RE: Questions on the Business End of Things

Subject: RE: Questions on the Business End of Things
From: "James Barrow" <vrfour -at- verizon -dot- net>
To: <techwr-l -at- lists -dot- techwr-l -dot- com>
Date: Wed, 19 Apr 2006 08:03:02 -0700

>Jon Steiner said:

>What technical writing jobs that you know of pay more than $100K per
>year on the East Coast?

>I see jobs for Senior Technical Writer on the west coast that pay $120K,
>however with the cost of Silicon Valley living, I couldn't see my
>standard of living being better by moving there.

Which west coast are you referring to? I've browsed Dice and Monster
consistently for years and don't ever recall seeing a tech writer position
with a salary quite that high. The best I've seen (in southern California)
is 80k (salary) and $55/hour (contact).

>Do you know of anyone who has ever risen beyond TW to become a VP at a
>company? I think TW is a dead-end job. You become a Senior TW, then a
>Principal TW or a Team Lead or a TW Manager, but it doesn't go any
>higher from there. And I think most companies would have a coronary
>before paying someone with 'writer' in his/her title more than $100K

This is a complex question. Personally, if I'm engaged in a long-term
contract (over one year) I can usually pick up additional responsibilities
and titles (Project Manager, Analyst, etc.). "Dead end" has a negative
connotation - "limited" might be more appropriate. This is not because tech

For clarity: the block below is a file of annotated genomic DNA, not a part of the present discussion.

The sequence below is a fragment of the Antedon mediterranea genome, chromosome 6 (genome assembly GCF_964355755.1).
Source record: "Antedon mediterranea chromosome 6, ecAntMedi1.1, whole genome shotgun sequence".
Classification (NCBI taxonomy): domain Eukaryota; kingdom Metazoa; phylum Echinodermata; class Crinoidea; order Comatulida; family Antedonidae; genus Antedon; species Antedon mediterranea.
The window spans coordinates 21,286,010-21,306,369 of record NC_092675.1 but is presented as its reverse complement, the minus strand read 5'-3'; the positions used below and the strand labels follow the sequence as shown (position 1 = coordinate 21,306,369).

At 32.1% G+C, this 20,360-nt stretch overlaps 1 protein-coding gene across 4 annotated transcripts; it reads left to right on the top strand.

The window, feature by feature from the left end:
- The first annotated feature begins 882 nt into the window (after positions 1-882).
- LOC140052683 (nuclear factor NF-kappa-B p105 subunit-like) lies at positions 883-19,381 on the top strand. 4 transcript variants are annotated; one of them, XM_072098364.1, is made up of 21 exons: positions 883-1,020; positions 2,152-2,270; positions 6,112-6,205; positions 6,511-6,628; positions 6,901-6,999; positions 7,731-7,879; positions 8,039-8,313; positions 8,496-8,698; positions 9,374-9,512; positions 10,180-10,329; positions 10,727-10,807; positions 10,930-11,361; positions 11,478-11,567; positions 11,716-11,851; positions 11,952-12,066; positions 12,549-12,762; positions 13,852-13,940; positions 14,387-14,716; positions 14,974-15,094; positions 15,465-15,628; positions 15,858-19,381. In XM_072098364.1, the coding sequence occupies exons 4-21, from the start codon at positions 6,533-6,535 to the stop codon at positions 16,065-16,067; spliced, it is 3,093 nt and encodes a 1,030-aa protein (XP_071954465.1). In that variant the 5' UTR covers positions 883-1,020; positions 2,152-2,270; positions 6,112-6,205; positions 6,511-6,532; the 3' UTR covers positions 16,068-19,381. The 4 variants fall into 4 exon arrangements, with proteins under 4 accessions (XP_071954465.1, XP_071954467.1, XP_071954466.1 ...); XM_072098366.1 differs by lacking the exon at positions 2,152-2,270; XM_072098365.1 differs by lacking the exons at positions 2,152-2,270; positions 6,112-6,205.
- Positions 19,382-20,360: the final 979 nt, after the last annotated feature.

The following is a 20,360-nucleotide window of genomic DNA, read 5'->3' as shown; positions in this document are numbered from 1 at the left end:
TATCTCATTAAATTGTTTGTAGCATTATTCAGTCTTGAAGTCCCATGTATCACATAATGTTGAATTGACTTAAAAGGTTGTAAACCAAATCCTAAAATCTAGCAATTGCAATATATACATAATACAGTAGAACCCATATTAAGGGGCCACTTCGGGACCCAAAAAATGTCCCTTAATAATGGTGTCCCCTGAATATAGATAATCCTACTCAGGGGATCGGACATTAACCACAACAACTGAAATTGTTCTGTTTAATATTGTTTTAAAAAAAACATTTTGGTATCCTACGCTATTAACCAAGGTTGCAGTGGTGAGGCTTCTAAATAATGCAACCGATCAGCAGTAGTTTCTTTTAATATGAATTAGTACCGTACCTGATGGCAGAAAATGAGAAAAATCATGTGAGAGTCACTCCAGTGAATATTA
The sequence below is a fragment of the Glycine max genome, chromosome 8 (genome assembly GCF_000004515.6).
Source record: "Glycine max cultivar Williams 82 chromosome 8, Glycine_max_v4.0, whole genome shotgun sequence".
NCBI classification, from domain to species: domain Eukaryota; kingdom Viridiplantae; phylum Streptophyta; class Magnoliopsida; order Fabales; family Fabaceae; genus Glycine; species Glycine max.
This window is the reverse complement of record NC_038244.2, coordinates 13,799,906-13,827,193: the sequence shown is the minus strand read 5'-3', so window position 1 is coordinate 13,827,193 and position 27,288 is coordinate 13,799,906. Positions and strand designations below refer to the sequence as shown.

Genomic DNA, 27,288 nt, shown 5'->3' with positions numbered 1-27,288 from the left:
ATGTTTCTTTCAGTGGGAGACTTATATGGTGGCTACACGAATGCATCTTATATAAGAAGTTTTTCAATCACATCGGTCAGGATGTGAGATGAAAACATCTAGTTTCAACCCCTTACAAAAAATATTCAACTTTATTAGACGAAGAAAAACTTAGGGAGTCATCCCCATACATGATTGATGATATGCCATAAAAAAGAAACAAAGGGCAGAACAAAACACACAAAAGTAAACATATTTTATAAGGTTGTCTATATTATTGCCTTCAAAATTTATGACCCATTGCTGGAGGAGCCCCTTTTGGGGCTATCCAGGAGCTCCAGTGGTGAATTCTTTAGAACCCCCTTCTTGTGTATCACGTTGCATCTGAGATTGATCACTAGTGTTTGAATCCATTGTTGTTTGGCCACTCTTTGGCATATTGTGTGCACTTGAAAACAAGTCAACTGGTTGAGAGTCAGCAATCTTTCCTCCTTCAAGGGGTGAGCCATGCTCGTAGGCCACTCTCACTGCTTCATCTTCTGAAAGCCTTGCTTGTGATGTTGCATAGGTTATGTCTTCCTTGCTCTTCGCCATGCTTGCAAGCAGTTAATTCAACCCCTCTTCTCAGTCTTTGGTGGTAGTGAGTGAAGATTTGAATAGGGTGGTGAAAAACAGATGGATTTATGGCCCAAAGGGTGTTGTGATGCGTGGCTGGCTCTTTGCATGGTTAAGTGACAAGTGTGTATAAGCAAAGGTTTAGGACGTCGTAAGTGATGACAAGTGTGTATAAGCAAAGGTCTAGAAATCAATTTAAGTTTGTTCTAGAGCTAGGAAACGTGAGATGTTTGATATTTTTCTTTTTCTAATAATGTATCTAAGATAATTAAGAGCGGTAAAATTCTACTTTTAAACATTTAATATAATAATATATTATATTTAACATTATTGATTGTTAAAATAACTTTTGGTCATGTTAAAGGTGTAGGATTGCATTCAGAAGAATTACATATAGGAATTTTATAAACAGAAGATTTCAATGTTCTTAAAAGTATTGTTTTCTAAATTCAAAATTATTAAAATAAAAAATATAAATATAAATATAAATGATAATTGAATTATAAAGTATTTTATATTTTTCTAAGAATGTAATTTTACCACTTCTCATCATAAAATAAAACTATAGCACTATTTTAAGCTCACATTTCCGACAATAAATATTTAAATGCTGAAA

writers are all one-trick ponies, but rather, we play such a niche role: we
write. Most companies have developers, analysts, PMs, etc., so it's tough
to move up the ladder from the rung that we started on. I would guess that
becoming a VP from a tech writer is more likely if you're part of a startup

>Granted, some people don't want to go 'higher', and 'higher' is, after a
>certain point, merely a frame of mind anyway.

And a higher tax bracket frame, IMHO.

>Some arcane subspecialties command $100K, however, they usually specify
>years of specialized knowledge (usually which a company wishes to
>acquire as cheaply as possible). Additionally, they are tied to the
>fortunes of that industry (I'm thinking specifically of finance writers
>who were laid off en-masse between 2000 and 2004).

Agreed. I can usually get more money when I do SOX documentation, than when
I do simple P&Ps.

>Any recruiters who know of anything for a technical writer with 10 years
>of experience in software and finance, contact me DIRECTLY :)

We might be in the same boat on this one. Writing has become so second
nature to me that I'm looking to branch out. I got PMP certified a few
years ago and by doing this, I was able to approach companies with
cost-savings in mind. For example, I recently found a company that wanted
to hire a tech writer and a project manager for the same project; they were
willing to pay $175,000 for both of these positions. I offered to do both
for substantially less than that, but substantially more than I would have
gotten as a tech writer alone.




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Questions on the Business End of Things: From: Jon Steiner

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